The child in his ignorance, always wanting to play about, does not understand how much he needs the father. If we as disciples want to grow up, it may help to remind ourselves of what it is that the Master offers and what he does not. It is misguided to come to a Master looking for permanent happiness in this creation. It is pointless to expect him to deal in fame or position. It is meaningless to ask for initiation just because our families or friends are satsangis and we might as well join the club. We should be clear that the Master provides us only with those things that lead to our final destination, Sach Khand. These may result in disillusionment with the world; they may help us to see that we can rely on nothing and no one in any permanent sense, turning us to him alone. Once we get the picture and start to align ourselves with him, our good days begin.
The Master’s wealth is love and that is the wealth that he wants his disciples to realize. The present Master once said that his riches are his sangat, telling us in this way about the great value he places on the love of his disciples. That love actually has been generated by the inexhaustible flow of Shabd from the Master himself. The disciple falls into step with the Master by listening to him and following his instructions.
At initiation the Master gives us simran or repetition of the five holy names, which is an activity in which we can participate at any time. Firstly, it forms the beginning and key part of our daily meditation session. The repetition is carried out to help concentrate the attention between and behind the two eyes before we switch to bhajan -listening for or to the Shabd, which will take our attention in and up. Secondly, it is recommended that the repetition of the five names should be carried out at any time of day when the mind is free. If we can remember to do this simran, then we are reminding ourselves of our need for the Master and that we should turn towards him rather than letting our mind run out to the world.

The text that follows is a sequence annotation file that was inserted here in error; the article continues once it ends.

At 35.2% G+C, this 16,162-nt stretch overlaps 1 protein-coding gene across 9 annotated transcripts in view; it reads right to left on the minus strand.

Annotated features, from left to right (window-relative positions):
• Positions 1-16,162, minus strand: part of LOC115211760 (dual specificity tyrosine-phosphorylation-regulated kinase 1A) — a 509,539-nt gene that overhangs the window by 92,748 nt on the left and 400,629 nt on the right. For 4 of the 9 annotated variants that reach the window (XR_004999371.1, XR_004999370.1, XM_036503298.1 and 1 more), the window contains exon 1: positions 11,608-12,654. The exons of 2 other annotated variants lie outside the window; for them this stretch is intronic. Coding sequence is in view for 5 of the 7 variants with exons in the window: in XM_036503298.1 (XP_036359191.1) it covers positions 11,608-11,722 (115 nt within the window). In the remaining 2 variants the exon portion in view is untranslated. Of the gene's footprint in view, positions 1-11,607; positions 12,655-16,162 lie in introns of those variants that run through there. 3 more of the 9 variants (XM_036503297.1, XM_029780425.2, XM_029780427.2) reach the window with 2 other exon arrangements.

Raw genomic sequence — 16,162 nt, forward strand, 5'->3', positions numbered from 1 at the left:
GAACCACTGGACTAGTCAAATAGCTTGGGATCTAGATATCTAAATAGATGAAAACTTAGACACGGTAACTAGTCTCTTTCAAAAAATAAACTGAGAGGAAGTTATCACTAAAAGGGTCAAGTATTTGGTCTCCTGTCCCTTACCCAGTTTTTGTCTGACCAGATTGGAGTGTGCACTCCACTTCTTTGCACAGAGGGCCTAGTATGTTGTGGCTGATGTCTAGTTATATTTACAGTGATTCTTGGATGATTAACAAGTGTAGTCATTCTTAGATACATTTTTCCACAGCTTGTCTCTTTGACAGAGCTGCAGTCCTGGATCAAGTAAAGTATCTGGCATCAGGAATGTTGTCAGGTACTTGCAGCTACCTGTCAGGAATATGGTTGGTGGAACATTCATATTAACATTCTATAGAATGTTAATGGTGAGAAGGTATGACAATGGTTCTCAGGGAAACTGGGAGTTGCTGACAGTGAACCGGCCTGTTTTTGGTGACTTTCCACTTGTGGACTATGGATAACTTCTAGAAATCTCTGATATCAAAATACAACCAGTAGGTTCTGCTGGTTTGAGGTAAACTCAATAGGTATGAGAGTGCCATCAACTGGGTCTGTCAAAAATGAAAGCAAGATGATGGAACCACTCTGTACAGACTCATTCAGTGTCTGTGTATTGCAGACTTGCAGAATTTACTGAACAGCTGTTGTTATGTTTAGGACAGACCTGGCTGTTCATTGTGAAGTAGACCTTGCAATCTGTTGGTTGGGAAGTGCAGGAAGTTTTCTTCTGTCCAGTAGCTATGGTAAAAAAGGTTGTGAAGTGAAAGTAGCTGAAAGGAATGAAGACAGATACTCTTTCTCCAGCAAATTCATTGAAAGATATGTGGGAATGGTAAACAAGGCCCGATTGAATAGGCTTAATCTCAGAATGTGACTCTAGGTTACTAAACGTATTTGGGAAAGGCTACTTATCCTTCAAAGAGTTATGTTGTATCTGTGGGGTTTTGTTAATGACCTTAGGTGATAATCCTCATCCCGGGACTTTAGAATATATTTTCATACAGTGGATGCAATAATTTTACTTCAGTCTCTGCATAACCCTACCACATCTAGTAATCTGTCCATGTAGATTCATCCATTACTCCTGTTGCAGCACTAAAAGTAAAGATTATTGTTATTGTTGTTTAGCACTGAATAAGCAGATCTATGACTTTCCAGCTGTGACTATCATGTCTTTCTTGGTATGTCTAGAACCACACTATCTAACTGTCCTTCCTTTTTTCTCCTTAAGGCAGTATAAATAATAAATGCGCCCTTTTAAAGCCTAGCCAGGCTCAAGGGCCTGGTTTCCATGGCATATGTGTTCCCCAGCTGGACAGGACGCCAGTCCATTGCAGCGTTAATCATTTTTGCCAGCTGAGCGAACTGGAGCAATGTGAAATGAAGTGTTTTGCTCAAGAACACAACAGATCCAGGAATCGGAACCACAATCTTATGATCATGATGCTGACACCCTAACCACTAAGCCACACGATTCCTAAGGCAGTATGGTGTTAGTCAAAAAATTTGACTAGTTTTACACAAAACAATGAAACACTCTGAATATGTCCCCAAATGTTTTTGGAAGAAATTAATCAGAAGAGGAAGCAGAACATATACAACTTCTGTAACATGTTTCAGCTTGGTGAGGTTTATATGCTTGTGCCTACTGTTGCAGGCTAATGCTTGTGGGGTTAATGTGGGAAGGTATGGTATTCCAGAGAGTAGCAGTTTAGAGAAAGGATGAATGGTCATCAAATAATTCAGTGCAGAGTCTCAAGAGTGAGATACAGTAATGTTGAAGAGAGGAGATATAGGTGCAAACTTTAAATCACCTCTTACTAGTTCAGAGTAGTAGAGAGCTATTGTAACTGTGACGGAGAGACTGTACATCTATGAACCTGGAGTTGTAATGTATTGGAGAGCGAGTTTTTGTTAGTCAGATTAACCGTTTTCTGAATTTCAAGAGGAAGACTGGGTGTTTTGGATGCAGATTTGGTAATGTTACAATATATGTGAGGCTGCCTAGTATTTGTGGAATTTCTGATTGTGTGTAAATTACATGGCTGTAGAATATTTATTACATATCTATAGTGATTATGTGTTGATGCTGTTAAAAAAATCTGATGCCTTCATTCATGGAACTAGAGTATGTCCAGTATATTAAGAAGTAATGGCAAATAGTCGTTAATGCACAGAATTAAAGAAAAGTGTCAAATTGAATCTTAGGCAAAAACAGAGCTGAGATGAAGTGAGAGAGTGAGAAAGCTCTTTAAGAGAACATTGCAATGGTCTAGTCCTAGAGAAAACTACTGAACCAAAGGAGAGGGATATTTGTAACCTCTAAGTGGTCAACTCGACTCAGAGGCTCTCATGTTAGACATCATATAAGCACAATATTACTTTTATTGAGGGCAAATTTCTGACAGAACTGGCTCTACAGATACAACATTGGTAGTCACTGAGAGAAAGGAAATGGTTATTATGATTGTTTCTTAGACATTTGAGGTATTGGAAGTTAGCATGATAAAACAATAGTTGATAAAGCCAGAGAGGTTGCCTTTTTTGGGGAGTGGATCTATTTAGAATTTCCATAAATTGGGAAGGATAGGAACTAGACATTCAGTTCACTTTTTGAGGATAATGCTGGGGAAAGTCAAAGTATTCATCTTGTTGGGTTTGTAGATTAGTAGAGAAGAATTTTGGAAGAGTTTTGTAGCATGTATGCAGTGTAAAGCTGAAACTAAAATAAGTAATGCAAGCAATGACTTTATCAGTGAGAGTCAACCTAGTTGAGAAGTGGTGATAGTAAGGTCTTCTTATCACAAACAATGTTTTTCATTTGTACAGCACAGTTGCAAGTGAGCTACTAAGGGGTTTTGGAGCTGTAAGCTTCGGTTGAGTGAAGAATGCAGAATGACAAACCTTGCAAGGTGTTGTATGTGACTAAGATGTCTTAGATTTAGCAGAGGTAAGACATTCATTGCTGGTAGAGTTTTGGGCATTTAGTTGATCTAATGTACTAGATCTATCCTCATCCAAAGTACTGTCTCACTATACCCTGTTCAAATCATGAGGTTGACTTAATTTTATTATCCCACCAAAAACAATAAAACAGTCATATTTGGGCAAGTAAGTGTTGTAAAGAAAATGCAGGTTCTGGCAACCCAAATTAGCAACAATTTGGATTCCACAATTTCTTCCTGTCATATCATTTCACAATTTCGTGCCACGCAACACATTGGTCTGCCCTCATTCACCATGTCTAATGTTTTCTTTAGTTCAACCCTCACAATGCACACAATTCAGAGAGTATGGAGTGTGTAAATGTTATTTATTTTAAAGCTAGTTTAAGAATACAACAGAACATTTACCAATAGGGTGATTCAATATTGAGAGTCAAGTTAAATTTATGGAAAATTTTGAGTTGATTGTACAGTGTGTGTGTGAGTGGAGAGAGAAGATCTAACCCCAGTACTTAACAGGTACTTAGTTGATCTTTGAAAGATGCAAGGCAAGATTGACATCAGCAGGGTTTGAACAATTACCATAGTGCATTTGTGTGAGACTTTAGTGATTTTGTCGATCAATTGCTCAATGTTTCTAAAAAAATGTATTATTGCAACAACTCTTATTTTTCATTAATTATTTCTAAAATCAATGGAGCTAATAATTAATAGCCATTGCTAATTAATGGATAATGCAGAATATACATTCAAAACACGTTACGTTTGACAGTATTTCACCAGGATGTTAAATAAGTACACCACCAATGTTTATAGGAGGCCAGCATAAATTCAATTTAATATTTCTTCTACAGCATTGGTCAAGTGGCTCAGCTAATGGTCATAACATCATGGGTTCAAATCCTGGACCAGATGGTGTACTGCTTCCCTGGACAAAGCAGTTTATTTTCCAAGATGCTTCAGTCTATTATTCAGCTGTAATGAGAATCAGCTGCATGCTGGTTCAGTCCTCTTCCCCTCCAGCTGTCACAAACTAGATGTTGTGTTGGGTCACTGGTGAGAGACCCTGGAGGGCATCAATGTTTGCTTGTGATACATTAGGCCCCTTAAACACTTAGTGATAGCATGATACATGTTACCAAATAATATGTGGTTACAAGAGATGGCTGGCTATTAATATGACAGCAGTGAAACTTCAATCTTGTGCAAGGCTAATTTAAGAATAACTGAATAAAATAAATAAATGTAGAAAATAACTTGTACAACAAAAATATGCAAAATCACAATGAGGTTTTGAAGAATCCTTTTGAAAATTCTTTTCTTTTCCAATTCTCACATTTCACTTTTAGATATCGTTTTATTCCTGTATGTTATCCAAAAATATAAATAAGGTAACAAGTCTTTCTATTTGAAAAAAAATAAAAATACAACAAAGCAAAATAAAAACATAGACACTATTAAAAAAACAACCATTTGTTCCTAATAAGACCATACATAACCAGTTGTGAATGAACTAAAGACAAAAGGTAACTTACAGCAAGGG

If, like the Blackfoot Indians, we are able to acknowledge that real wealth lies in the way we handle what we have been given, we will see that there is a double whammy in our situation as satsangis. We are fortunate enough to have been given a share of the true wealth of a complete Master. That happened at our initiation and can never be taken away. But it can only be realized as a fortune if we follow the instructions : simran and bhajan, simran throughout the day, satsang and seva, all practised with as much love and devotion as possible.
We carry the Creator, the Shabd and the Master within us all the time. They are light – so light that we are hardly aware of their presence. Instead we often choose to carry the world around. That is heavy, and we feel it! Like wealthy people who can use their wealth to ensure comfort for themselves, we should spend our time close to the Master (through the methods mentioned above) and so find peace. When we are disturbed by events and lose serenity, we should cultivate the habit of running back inside to the Master. Daily practice will, over time, bring about a real change in us. Hard work brings results, and instead of wasting our time over the tawdry baubles of the world, we will realize our true riches – peace of mind, joy and selflessness as we draw ever nearer to rejoining our Father in our real home. In Spiritual Discourses, Vol. I we read:
Hazur Maharaj Ji (Maharaj Sawan Singh) used to say that we are like a person who has enormous wealth buried in his house but wanders about seeking trash. If he were only to search his own house he would find the treasure and save himself the futility and difficulty of the outer search. Therefore we should detach ourselves from everything else and work within to obtain the treasure of Shabd and Nam.